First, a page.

Skyscraper Museum

From Wikipedia, the free encyclopedia
Jump to: navigation, search
Skyscraper Museum interior view
World Trade Center architectural model on exhibit at the museum

The Skyscraper Museum is an architecture museum located in Battery Park City, Manhattan, New York City and founded in 1996.[1] As the name suggests, the museum focuses on high-rise buildings as "products of technology, objects of design, sites of construction, investments in real estate, and places of work and residence." The Skyscraper Museum also celebrates the architectural heritage of New York and the forces and people that created New York's skyline.[2] Before moving to the current and permanent location in Battery Park City in 2004, the museum was a nomadic institution, holding pop-up exhibitions in four temporary donated spaces around Lower Manhattan since 1996.

The Skyscraper Museum was founded and is directed by Carol Willis, a professor of architectural history and urban studies at Columbia University.[3] It includes two exhibition spaces for both permanent and temporary exhibitions, a bookstore, and a mezzanine with its office, situated above the bookstore. The museum can be reached by a ramp starting in the basement.[2]

Move after September 11, 2001[edit]

The original site of the museum was located very close to the World Trade Center. After the September 11 attacks, the museum was forced to close temporarily as its space was commandeered as an emergency information center.[4]

In March 2004, the museum reopened in its new permanent home at 39 Battery Park Place in the neighbourhood of Battery Park City at the southern tip of Manhattan.[3] It was the first museum to open in Lower Manhattan after the September 11 attacks. The museum occupies an area of 5,800-square-foot (540 m2) on the ground-floor of a mixed-use building, that was donated by the developer.[2] The new site was designed by Roger Duffy of Skidmore, Owings & Merrill, working pro bono.[3] The architect tried to amplify the indoor height of the museum, which is 10-foot (3.0 m). This was arranged by using polished covers of stainless steel on the floors and ceilings, giving the illusion of an infinite vertical space.[2]

Selected exhibitions[edit]

On September 6, 2006, the museum opened an exhibit on the construction and history of the World Trade Center. The exhibit includes the original architectural/engineering model of the World Trade Center.[5]

On June 24, 2009, the museum opened China Prophecy: Shanghai, a multi-media exhibition that examines Shanghai's evolving identity as a skyscraper metropolis. Featuring models of the major iconic structures, including Jin Mao, Tomorrow Square, Shanghai World Financial Center, and the new super-tall Shanghai Tower, as well as computer animations, film, drawings, and historic and contemporary photography of the city, the exhibition combines an in-depth look at the new generation of towers with an overview of the sweeping transformation of the city’s traditional low-rise landscape into a city of towers.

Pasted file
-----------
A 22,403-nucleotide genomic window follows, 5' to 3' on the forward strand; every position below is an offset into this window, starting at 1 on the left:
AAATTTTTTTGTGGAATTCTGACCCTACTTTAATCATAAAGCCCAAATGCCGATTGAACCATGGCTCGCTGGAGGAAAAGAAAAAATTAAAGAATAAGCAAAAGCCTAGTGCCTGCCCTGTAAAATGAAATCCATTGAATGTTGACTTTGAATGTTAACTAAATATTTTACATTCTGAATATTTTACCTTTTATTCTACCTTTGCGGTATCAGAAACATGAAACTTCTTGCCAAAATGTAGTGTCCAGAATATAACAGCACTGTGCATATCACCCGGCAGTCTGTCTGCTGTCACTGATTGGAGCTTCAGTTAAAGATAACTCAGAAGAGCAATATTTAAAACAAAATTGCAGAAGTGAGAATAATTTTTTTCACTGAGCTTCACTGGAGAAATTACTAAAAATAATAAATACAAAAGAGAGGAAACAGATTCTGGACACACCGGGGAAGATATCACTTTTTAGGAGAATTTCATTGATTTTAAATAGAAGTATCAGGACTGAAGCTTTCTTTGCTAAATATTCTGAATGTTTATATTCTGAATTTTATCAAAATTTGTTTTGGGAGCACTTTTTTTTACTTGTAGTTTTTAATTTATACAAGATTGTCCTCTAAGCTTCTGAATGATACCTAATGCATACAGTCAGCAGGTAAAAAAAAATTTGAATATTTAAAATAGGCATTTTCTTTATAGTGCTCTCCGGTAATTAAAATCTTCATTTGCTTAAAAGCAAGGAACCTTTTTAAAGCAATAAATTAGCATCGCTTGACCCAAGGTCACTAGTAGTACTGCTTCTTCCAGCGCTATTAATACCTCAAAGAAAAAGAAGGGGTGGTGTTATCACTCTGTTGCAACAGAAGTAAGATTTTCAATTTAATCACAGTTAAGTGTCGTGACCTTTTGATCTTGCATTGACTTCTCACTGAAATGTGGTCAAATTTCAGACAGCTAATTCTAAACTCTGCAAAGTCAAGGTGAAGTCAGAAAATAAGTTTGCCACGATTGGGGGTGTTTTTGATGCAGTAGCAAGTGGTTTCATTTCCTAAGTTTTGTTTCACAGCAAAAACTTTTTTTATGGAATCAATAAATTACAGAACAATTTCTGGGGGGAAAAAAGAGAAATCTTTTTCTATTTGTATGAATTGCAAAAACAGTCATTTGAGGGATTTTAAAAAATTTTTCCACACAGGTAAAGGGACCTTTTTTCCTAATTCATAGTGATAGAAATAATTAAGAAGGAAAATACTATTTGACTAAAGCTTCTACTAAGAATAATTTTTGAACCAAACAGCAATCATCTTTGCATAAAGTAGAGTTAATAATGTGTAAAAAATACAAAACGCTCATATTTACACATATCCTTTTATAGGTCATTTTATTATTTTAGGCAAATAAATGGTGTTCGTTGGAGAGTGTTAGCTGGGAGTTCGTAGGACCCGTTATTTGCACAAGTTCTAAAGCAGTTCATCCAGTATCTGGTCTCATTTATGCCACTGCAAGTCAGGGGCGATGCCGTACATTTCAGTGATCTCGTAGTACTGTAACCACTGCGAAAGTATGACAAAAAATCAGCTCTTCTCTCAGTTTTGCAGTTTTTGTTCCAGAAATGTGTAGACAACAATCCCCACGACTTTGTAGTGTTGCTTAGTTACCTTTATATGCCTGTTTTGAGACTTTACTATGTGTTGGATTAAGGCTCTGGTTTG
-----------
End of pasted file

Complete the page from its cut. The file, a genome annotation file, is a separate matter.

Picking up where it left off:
In 2011, the Skyscraper Museum opened a new exhibit called "Supertall!" dedicated to the tallest buildings in the world, those that stand at least 381 metres (1,250 ft), the height of the Empire State Building. The exhibit features qualifying buildings built since 2001 to those that will be built by 2016 as a commemoration of and to demonstrate the irony of the recent popularity of the skyscraper in many countries, despite sentiment that after 9/11 there would be no more desire to live or work in or to build skyscrapers.[6]

Besides in-house exhibitions, the museum also sponsors external shows and programs at various locations in the city. Additionally, the museum offers a unique virtual gallery through its website, which is an advanced 3-D archive of Manhattan skyscrapers.

See also[edit]

Additional reading[edit]


  1. ^ Iovine, Julie V. (May 5, 1997). "A Natural for New York: A Skyscraper Museum". New York Times. Retrieved October 15, 2009. 
  2. ^ a b c d Hill, John. Guide to Contemporary New York City Architecture. New York and London: W.W. Norton & Company. p. 21. ISBN 978-0-393-73326-6. 
  3. ^ a b c Iovine, Julie V. (February 29, 2004). "A Tiny Museum Achieves Its Towering Ambition". New York Times. Retrieved October 15, 2009. 
  4. ^ Iovine, Julie V. (September 27, 2001). "Designers Look Beyond Debris". New York Times. Retrieved October 15, 2009. 
  5. ^ "Museum exhibit traces history of World Trade Center's twin towers". International Herald Tribune. Associated Press. September 4, 2006. 
  6. ^ Gardner, James (16 August 2011). "Heights of Fancy". Wall Street Journal. Retrieved 16 August 2011. 

External links[edit]

Coordinates: 40°42′20″N 74°1′3″W / 40.70556°N 74.01750°W / 40.70556; -74.01750